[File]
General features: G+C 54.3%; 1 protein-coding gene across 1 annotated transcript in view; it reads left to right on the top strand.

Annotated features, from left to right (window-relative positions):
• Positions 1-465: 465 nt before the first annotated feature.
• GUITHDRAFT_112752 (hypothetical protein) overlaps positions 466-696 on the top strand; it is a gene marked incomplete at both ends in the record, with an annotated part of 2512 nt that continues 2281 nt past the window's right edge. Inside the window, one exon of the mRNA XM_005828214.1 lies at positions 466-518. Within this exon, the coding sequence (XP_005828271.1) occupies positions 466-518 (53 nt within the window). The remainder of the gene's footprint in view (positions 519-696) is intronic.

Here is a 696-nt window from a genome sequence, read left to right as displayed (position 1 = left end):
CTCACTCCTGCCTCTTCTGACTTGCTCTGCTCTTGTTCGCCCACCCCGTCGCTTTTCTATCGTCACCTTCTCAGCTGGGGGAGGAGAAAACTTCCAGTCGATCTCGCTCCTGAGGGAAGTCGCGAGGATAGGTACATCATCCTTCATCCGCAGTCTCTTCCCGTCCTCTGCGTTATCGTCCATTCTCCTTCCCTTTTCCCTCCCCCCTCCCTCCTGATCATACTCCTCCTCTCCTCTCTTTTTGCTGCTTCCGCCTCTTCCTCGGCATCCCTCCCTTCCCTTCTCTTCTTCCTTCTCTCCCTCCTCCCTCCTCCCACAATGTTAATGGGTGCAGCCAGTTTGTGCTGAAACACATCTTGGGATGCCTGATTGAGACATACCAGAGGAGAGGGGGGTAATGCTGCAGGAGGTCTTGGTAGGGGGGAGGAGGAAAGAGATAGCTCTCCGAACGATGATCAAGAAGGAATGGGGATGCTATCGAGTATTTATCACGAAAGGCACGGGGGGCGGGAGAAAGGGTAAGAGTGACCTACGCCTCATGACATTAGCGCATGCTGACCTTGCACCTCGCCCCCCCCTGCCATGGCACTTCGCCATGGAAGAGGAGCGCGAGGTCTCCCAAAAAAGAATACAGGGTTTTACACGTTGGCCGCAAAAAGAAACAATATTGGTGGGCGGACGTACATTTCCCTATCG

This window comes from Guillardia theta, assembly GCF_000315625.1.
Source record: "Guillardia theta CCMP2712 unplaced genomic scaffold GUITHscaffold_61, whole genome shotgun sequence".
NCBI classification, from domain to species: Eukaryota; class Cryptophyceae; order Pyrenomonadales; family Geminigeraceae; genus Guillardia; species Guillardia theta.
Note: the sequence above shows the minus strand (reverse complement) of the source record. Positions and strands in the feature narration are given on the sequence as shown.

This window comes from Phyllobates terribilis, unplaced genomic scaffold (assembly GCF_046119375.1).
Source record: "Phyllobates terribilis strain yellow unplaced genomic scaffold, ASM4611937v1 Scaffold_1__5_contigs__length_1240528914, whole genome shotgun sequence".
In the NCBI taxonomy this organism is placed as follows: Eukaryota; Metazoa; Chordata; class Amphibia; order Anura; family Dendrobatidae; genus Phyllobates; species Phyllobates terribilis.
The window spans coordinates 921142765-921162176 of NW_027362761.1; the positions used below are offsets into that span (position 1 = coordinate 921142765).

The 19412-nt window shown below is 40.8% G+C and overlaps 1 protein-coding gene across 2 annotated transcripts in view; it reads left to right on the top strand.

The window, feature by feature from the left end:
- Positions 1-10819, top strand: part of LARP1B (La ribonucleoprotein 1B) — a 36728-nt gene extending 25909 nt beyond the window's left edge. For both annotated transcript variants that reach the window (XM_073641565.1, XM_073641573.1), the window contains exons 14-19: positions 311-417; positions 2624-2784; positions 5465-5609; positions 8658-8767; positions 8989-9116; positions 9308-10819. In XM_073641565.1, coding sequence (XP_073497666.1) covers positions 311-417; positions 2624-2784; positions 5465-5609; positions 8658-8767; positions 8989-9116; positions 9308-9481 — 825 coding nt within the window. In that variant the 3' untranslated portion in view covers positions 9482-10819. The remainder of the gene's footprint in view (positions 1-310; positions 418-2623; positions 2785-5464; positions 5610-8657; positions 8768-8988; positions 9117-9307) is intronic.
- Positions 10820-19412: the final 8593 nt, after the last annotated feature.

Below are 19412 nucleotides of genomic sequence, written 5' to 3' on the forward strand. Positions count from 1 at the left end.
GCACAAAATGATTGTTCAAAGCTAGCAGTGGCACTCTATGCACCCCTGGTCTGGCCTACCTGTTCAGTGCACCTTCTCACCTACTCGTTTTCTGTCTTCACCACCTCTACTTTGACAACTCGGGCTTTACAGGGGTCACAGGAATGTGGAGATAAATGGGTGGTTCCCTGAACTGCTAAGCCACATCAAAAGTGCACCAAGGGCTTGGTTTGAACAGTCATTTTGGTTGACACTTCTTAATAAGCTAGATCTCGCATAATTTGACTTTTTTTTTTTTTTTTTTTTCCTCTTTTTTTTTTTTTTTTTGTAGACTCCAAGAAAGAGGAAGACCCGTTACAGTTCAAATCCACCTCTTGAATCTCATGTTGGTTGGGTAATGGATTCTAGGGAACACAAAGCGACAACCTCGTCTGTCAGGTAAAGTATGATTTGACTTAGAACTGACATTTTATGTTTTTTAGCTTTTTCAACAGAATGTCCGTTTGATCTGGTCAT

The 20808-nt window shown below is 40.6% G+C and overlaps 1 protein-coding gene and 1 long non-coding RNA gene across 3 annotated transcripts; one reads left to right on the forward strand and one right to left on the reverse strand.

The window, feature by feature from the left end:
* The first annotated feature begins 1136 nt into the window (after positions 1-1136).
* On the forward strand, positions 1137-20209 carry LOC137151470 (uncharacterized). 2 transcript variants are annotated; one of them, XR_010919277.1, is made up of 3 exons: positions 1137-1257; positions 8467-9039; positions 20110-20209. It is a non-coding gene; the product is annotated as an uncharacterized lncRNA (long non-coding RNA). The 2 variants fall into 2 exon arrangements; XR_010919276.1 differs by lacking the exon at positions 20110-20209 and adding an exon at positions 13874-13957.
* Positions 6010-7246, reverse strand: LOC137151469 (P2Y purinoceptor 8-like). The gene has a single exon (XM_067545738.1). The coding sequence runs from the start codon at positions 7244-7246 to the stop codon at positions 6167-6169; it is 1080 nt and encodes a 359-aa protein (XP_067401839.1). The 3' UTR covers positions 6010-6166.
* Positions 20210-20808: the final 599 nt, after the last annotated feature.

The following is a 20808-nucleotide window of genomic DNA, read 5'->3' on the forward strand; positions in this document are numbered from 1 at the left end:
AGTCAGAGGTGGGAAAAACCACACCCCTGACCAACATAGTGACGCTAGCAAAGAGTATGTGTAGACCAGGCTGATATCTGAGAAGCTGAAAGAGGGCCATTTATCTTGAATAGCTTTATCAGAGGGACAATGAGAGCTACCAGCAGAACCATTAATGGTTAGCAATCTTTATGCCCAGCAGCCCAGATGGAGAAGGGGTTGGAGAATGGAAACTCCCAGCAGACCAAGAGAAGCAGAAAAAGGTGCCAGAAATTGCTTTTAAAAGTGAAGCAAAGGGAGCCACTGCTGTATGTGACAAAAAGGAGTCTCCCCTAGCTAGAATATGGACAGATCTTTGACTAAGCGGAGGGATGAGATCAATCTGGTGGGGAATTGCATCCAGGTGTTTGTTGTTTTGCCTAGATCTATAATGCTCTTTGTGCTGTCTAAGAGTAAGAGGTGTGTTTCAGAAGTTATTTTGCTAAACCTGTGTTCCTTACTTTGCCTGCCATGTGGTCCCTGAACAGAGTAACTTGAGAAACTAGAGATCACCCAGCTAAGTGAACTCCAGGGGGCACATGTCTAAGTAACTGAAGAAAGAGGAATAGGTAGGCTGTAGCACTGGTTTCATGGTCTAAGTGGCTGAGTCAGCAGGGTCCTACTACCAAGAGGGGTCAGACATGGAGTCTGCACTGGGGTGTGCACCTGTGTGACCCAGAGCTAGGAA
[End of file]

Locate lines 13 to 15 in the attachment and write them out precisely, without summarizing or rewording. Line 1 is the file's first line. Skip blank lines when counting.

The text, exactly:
In the NCBI taxonomy this organism is placed as follows: Eukaryota; Metazoa; Chordata; class Amphibia; order Anura; family Dendrobatidae; genus Phyllobates; species Phyllobates terribilis.
The window spans coordinates 921142765-921162176 of NW_027362761.1; the positions used below are offsets into that span (position 1 = coordinate 921142765).

The 19412-nt window shown below is 40.8% G+C and overlaps 1 protein-coding gene across 2 annotated transcripts in view; it reads left to right on the top strand.